Frida Bag – Walabi (Fishing Nets) – Ladies (grey)

$99.00

Elegant yet strong and generously sized, this tote-style bag with classic lines showcases the Aboriginal designed and hand-printed feature fabric beautifully. You will love the quality!

Fabric designed by Priscilla Badari, Lynne Nadjowh, Sylvia Badari and hand printed at Injalak Arts in Gunbalanya, West Arnhem Land in the Northern Territory of Australia

Free Shipping in Australia

Availability: 2 in stock

Details:
h: 35 cm (14 inch)
w: 40 cm (16 inch)
d: 11 cm (4.5 inch)

Fabric and color: the base cloth of the printed fabric is dark grey linen/cotton and the print is green/blue with a top screen of light grey. Matching fabric is green. Lining color as shown.

Features:

  • Zip closure
  • Fully lined
  • Internal pockets (one with zip)
  • Can hold itself upright
  • Handles securely attached
  • Can hold a 13 inch laptop and A4 files easily
  • Gusset at the base
  • Limited Edition (only 2 made)
  • Fabric hand printed in Australia
  • Made by A.N.D. Fair Trade Cambodia

How was it made?
The fabric was hand-printed by Aboriginal printers in the remote community Gunbalanya (Oenpelli) then beautifully crafted by our fair trade partners in Cambodia.
Note: The placement and color variation of the fabric design is unique and special on every bag
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The designers:
Injalak Women: Priscilla Badari, Lynne Nadjowh, Sylvia Badari
This design was created by three talented Kunwinjku daluk (women) who are also accomplished fibre artists. They participated in a series of fabric design and printing workshops in 2013-16. The result was a suite of stunning collaborative designs inspired by their natural environment and cultural heritage.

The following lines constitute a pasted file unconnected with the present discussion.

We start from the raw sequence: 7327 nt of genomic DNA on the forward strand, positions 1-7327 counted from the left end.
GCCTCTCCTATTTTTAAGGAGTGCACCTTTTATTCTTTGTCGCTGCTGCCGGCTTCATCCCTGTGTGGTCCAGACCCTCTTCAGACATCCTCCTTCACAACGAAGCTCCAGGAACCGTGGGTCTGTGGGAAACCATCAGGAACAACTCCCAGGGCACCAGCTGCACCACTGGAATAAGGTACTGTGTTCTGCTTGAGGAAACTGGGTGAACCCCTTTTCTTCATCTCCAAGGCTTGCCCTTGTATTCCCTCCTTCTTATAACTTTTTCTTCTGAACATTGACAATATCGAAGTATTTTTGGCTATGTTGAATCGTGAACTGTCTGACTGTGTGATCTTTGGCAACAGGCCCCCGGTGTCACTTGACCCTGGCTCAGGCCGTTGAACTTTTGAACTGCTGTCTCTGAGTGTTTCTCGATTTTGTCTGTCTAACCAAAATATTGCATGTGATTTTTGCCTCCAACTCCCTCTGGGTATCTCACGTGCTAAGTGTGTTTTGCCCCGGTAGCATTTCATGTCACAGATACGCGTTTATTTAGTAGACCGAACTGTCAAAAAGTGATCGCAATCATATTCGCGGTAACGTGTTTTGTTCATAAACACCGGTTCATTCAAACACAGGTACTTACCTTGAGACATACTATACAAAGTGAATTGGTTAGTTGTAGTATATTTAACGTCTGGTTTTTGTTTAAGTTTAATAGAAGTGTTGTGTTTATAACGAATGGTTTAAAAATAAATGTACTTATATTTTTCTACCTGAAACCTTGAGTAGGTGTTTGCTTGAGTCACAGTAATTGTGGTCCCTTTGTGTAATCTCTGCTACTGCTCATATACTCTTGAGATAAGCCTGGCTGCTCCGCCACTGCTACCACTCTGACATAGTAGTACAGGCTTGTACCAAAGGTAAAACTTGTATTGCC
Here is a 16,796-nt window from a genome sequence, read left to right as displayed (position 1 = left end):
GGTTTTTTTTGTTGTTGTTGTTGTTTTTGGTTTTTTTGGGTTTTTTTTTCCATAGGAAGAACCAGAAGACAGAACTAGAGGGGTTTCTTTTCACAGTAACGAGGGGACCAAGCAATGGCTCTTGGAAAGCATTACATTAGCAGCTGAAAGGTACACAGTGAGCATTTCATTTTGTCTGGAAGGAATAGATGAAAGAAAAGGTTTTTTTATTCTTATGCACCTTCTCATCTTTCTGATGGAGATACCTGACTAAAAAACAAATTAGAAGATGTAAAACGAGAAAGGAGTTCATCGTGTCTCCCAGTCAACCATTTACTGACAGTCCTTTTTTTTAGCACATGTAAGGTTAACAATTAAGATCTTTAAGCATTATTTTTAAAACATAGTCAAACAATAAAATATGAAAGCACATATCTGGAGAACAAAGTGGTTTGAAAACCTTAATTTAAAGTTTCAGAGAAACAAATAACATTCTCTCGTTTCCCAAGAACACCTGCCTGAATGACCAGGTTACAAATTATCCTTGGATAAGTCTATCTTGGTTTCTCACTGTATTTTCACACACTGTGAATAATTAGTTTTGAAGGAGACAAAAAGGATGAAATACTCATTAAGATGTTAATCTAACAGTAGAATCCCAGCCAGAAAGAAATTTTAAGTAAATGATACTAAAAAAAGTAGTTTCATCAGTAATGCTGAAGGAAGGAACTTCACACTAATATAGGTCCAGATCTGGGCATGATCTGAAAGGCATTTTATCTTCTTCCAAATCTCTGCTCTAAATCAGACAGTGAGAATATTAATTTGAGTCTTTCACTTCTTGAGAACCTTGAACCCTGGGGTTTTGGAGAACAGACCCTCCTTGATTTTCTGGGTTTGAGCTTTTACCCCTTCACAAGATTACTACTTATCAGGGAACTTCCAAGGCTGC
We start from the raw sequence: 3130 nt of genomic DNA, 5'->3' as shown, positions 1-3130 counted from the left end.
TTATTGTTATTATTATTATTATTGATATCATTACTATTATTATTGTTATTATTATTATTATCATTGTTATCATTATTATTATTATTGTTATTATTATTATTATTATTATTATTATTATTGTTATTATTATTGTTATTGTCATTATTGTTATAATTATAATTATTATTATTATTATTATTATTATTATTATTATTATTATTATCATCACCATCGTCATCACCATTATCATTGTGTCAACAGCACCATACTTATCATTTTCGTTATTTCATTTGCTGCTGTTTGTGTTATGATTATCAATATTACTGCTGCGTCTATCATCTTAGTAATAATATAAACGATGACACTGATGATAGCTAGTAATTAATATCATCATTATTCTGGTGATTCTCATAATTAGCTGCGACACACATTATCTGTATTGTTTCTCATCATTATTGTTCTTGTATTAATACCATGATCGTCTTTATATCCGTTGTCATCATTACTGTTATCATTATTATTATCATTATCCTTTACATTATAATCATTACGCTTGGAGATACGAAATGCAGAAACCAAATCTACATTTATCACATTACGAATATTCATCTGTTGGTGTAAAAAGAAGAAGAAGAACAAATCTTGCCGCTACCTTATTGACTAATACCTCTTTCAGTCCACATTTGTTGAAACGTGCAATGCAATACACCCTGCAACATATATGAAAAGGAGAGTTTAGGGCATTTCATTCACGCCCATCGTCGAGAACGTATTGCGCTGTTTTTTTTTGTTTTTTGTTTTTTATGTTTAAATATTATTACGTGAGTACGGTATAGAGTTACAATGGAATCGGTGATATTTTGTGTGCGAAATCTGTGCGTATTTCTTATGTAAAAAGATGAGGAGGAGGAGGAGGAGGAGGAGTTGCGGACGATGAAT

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The design: Walabi (Fishing Nets)
In the old days walabi (fishing nets) were used to catch djenj (fish) in the creeks, channels and river mouths of Western Arnhem Land. The mesh of the nets is woven and knotted from ‘bush string’ made from different plants such as mankulurrudj (sand palm), manburnde (banyan) roots or manbudbud (kurrajong) bark. Holding the net in shape is bush cane. This design features small fishing nets that were used to catch little aquatic creatures such as namarddakka (nail fish) and wakih (freshwater shrimp). Old ladies remember as children they would splash the water so the fish would move towards the trap and be scooped out with the net.

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Injalak Arts is a non-profit, fully Aboriginal owned arts corporation located Gunbalanya in West Arnhem Land in remote Australia. The 300 members make beautiful arts and crafts. Their print workshop is busy with new screenprinted fabrics being created daily. They have an extraordinary 47 different fabric designs all created by the members and use lots of different base cloths (all natural fibres) and two teams of printers – men and women. Injalak Arts is registered as a charity in Australia.
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Visit the Injalak Arts Etsy shop to see an amazing range of fabrics and other high quality authentic hand-made products: https://www.etsy.com/au/shop/InjalakArts

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